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Do you avoid conflict? Do you back down from strong-willed employees? Do you gossip with your trusted employees? Do you ignore issues until they are full blown?

If you engage in any of these activities, you may be unwittingly contributing to toxicity in your workplace. We’ll discuss these issues and offer suggestions in this article.

Know Your Group

Have you inherited a dysfunctional work group? If so, you know that it can take some time to change things around.

Where dysfunction is the norm, your powers of observation are critical. It is best to bring the enthusiastic employees on board first, and answer the questions of the second group, the thinkers, next. 

At least then you have the majority of your people on board you and can use their influence to face obstacles and do problem solving. The actions you can take include:

  • Noting the employees who fit into each of these categories when you need to introduce any change, big or small:
    • Those who want to come on board with new ideas.
    • The individuals who need a little time to think about the change, ask questions, and understand what is expected of them prior to committing their support.
    • The small group who sit on the fence and watch as you implement change and will either say, “I knew that was a good idea” if it succeeds or “I knew that was a lousy idea” if it fails.
    • The final group, I call my OMDBs (over my dead body) who will try and sabotage anything you try and do no matter how collaborative you are or how good the idea is for them and the organization/business.

Acknowledge the Attitude

It is possible to realize that many of your employees have negative (bad) attitudes. You may be wondering why? They may not even be aware that their bad attitude is creating havoc for you and others.

Their attitudes may exist for a number of reasons. They may think:

  • This is the way I’ve always been and it has worked for me in the past. These people don’t even realize that they are getting in the way of their own success.
  • I am the victim here. They feel that any new idea will disadvantage them and that they don’t have a voice.
  • I have no clue how to express my opinions therefore, I’ll just stay quiet and be passive aggressive. These individuals may not know their story or if they know it, they may be afraid to tell it because they have been punished in the past for being honest.
  • I can only see the negative. I do not know how to focus on the positive and see myself as part of any solution.
  • I am afraid of failure. Therefore, if I don’t try, I can’t fail.

    Your ability to create a safe environment, assist your employees to tell their stories, engage in problem solving and really hear their fears is critical to your success.  

    Owning Our Stories 

    Poor communication happens when employees are used to being shut down, ridiculed, or shunned. Often, they do not know their stories and if they do, they are afraid to share them.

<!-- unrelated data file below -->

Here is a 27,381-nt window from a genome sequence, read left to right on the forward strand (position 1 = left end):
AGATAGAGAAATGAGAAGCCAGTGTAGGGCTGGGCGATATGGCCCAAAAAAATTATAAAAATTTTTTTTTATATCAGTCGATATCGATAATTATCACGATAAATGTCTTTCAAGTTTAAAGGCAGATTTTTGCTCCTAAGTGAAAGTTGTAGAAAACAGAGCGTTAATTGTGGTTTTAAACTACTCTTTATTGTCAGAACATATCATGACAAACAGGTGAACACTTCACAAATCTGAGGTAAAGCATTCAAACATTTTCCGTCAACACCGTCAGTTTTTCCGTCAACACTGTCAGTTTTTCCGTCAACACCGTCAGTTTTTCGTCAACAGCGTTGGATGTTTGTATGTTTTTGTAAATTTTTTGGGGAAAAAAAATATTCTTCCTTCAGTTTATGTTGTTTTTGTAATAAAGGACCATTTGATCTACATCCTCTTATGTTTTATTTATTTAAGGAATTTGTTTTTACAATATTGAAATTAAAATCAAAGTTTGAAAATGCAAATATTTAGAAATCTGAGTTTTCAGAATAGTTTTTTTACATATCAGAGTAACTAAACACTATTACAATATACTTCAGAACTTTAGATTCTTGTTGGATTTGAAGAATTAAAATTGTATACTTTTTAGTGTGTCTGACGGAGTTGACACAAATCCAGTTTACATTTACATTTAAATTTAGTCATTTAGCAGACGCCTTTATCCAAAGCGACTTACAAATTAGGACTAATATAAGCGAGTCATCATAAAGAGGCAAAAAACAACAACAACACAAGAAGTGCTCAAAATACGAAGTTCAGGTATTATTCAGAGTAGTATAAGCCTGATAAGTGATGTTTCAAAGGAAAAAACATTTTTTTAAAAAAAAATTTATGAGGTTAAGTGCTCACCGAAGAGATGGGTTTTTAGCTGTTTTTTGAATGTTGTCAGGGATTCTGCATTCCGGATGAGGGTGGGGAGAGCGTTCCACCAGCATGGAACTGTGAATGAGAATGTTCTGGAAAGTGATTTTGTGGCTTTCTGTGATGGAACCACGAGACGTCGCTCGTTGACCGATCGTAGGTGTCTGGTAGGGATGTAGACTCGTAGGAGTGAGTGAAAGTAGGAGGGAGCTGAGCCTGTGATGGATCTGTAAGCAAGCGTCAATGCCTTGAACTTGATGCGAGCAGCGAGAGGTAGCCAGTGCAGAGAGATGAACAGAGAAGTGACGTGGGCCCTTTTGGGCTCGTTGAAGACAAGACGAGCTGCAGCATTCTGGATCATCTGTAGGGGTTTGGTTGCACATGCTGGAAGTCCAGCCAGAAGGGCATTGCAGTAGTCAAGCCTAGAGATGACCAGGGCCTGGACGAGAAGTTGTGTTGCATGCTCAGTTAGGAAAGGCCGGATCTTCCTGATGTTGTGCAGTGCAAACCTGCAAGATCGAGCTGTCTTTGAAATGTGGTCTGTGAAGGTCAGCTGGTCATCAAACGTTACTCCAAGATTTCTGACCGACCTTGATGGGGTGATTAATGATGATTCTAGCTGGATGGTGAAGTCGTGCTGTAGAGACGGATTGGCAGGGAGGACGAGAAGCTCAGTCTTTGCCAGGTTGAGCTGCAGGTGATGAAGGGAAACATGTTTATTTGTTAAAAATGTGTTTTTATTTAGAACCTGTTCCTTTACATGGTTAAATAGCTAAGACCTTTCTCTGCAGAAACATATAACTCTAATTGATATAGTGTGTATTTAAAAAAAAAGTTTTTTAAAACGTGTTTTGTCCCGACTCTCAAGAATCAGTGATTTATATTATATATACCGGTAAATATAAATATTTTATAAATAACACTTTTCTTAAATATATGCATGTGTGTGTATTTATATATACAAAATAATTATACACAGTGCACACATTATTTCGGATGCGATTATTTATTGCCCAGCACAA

Sometimes, when they share their truths and have others help them solve problems, they don’t know how to react, because they are not used to being heard, honored, and supported. When they are seen and respected, their world changes.

    It does take time to build up this trust but it is well worth it. They learn that it is okay to be vulnerable. It is not a sign of weakness. It is a sign of strength.

    Drama

    Do you or others need drama to feel alive and alert? The need for drama results from:

    • The need to cover up or avoid one’s own feelings of shame.
    • Feelings of boredom.
    • The need to be seen and heard.
    • The desire to avoid work, and/or
    • The desire for power.

    Many employees feel that their skills and knowledge are not acknowledged.

    You can overcome the need for office drama by finding each employees strengths, identifying tasks that really engage their creative abilities, and help them feel valued.

    When people feel valued and seen their need to create drama drastically decreases.

    Be Grateful 

    Have you ever been told that you are lucky to have a job these days? I don’t know about you, but I hate that approach. In fact, I don’t even know what that means, or how I am supposed to react to that statement.

    Gratefulness arises when we can identify what we are grateful for. Having a job is one idea but it is not the key. The key is being seen, valued, appreciated, and heard.

    The best leaders question how you help your employees fulfill all of these needs. It is possible to find ways to fulfill those needs and you will see the results.

    Do you want to

    • reduce stress and achieve harmony in your personal and professional life?
    • be a more effective and efficient leader in your workplace?

    If you want to be on top of your game, then you will benefit the most from coaching.

    I am offering a free 20-minute consultation to help you decide which coaching package is best for you. Click the button below to schedule a call.

    Dr. Brenda Kelleher-Flight

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